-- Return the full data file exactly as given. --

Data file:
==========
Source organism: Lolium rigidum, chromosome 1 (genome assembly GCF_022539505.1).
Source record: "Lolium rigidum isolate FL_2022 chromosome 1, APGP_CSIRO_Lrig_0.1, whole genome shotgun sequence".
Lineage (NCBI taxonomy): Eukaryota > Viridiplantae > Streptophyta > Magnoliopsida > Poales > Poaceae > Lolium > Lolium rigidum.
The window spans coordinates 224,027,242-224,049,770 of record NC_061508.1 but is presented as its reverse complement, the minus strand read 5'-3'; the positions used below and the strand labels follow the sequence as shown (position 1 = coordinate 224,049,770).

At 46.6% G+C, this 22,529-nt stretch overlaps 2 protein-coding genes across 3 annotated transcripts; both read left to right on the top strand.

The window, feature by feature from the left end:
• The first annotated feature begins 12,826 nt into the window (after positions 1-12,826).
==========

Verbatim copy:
Source organism: Lolium rigidum, chromosome 1 (genome assembly GCF_022539505.1).
Source record: "Lolium rigidum isolate FL_2022 chromosome 1, APGP_CSIRO_Lrig_0.1, whole genome shotgun sequence".
Lineage (NCBI taxonomy): Eukaryota > Viridiplantae > Streptophyta > Magnoliopsida > Poales > Poaceae > Lolium > Lolium rigidum.
The window spans coordinates 224,027,242-224,049,770 of record NC_061508.1 but is presented as its reverse complement, the minus strand read 5'-3'; the positions used below and the strand labels follow the sequence as shown (position 1 = coordinate 224,049,770).

At 46.6% G+C, this 22,529-nt stretch overlaps 2 protein-coding genes across 3 annotated transcripts; both read left to right on the top strand.

The window, feature by feature from the left end:
• The first annotated feature begins 12,826 nt into the window (after positions 1-12,826).